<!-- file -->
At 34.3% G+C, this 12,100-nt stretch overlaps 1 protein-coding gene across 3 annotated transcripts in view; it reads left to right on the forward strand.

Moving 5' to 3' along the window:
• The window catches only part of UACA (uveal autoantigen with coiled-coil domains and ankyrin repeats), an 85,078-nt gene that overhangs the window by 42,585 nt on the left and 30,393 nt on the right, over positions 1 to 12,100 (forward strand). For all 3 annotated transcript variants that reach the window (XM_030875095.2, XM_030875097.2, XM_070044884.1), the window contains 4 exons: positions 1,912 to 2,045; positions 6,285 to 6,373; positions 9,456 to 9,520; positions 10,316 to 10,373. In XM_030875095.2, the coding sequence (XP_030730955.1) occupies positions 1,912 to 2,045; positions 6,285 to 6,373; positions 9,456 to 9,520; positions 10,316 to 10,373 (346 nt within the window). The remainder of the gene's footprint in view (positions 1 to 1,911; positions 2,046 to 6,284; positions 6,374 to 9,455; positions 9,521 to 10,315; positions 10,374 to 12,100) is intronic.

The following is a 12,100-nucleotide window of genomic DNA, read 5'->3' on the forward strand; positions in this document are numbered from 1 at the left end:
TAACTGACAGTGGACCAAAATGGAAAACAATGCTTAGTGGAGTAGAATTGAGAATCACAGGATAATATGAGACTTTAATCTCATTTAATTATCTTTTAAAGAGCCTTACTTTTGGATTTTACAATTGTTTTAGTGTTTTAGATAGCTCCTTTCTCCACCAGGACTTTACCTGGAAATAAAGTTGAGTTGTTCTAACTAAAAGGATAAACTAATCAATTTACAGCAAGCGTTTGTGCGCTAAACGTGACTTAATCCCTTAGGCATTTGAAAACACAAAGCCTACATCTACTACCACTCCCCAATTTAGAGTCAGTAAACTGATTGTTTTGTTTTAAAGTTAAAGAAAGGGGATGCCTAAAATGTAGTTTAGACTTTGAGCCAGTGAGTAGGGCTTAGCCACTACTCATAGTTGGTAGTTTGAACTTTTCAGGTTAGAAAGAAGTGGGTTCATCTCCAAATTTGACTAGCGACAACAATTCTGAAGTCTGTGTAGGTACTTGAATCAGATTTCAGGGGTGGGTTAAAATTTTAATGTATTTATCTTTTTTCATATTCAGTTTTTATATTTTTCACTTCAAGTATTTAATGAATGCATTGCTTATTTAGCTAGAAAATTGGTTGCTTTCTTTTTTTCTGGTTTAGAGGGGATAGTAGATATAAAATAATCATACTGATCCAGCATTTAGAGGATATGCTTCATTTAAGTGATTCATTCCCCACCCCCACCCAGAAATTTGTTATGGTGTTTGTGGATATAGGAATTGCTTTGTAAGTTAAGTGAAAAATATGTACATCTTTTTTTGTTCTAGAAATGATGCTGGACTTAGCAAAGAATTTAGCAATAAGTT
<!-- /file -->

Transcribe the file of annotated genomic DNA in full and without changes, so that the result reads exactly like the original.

At 34.3% G+C, this 12,100-nt stretch overlaps 1 protein-coding gene across 3 annotated transcripts in view; it reads left to right on the forward strand.

Moving 5' to 3' along the window:
• The window catches only part of UACA (uveal autoantigen with coiled-coil domains and ankyrin repeats), an 85,078-nt gene that overhangs the window by 42,585 nt on the left and 30,393 nt on the right, over positions 1 to 12,100 (forward strand). For all 3 annotated transcript variants that reach the window (XM_030875095.2, XM_030875097.2, XM_070044884.1), the window contains 4 exons: positions 1,912 to 2,045; positions 6,285 to 6,373; positions 9,456 to 9,520; positions 10,316 to 10,373. In XM_030875095.2, the coding sequence (XP_030730955.1) occupies positions 1,912 to 2,045; positions 6,285 to 6,373; positions 9,456 to 9,520; positions 10,316 to 10,373 (346 nt within the window). The remainder of the gene's footprint in view (positions 1 to 1,911; positions 2,046 to 6,284; positions 6,374 to 9,455; positions 9,521 to 10,315; positions 10,374 to 12,100) is intronic.

The following is a 12,100-nucleotide window of genomic DNA, read 5'->3' on the forward strand; positions in this document are numbered from 1 at the left end:
TAACTGACAGTGGACCAAAATGGAAAACAATGCTTAGTGGAGTAGAATTGAGAATCACAGGATAATATGAGACTTTAATCTCATTTAATTATCTTTTAAAGAGCCTTACTTTTGGATTTTACAATTGTTTTAGTGTTTTAGATAGCTCCTTTCTCCACCAGGACTTTACCTGGAAATAAAGTTGAGTTGTTCTAACTAAAAGGATAAACTAATCAATTTACAGCAAGCGTTTGTGCGCTAAACGTGACTTAATCCCTTAGGCATTTGAAAACACAAAGCCTACATCTACTACCACTCCCCAATTTAGAGTCAGTAAACTGATTGTTTTGTTTTAAAGTTAAAGAAAGGGGATGCCTAAAATGTAGTTTAGACTTTGAGCCAGTGAGTAGGGCTTAGCCACTACTCATAGTTGGTAGTTTGAACTTTTCAGGTTAGAAAGAAGTGGGTTCATCTCCAAATTTGACTAGCGACAACAATTCTGAAGTCTGTGTAGGTACTTGAATCAGATTTCAGGGGTGGGTTAAAATTTTAATGTATTTATCTTTTTTCATATTCAGTTTTTATATTTTTCACTTCAAGTATTTAATGAATGCATTGCTTATTTAGCTAGAAAATTGGTTGCTTTCTTTTTTTCTGGTTTAGAGGGGATAGTAGATATAAAATAATCATACTGATCCAGCATTTAGAGGATATGCTTCATTTAAGTGATTCATTCCCCACCCCCACCCAGAAATTTGTTATGGTGTTTGTGGATATAGGAATTGCTTTGTAAGTTAAGTGAAAAATATGTACATCTTTTTTTGTTCTAGAAATGATGCTGGACTTAGCAAAGAATTTAGCAATAAGTT